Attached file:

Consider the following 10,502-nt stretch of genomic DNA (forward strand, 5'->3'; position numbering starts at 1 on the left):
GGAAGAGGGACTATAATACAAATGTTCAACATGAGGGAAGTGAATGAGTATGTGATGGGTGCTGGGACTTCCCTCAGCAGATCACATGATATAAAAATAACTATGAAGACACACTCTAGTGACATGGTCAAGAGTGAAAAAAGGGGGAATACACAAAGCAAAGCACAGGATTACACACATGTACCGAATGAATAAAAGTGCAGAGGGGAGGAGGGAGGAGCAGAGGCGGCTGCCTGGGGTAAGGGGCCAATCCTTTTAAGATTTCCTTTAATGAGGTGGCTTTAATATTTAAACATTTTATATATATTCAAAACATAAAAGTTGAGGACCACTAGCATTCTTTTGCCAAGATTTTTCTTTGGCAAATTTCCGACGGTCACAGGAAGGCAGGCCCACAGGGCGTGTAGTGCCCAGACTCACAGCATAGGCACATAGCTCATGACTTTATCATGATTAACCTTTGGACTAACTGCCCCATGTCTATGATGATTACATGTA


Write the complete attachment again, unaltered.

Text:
Consider the following 10,502-nt stretch of genomic DNA (forward strand, 5'->3'; position numbering starts at 1 on the left):
GGAAGAGGGACTATAATACAAATGTTCAACATGAGGGAAGTGAATGAGTATGTGATGGGTGCTGGGACTTCCCTCAGCAGATCACATGATATAAAAATAACTATGAAGACACACTCTAGTGACATGGTCAAGAGTGAAAAAAGGGGGAATACACAAAGCAAAGCACAGGATTACACACATGTACCGAATGAATAAAAGTGCAGAGGGGAGGAGGGAGGAGCAGAGGCGGCTGCCTGGGGTAAGGGGCCAATCCTTTTAAGATTTCCTTTAATGAGGTGGCTTTAATATTTAAACATTTTATATATATTCAAAACATAAAAGTTGAGGACCACTAGCATTCTTTTGCCAAGATTTTTCTTTGGCAAATTTCCGACGGTCACAGGAAGGCAGGCCCACAGGGCGTGTAGTGCCCAGACTCACAGCATAGGCACATAGCTCATGACTTTATCATGATTAACCTTTGGACTAACTGCCCCATGTCTATGATGATTACATGTA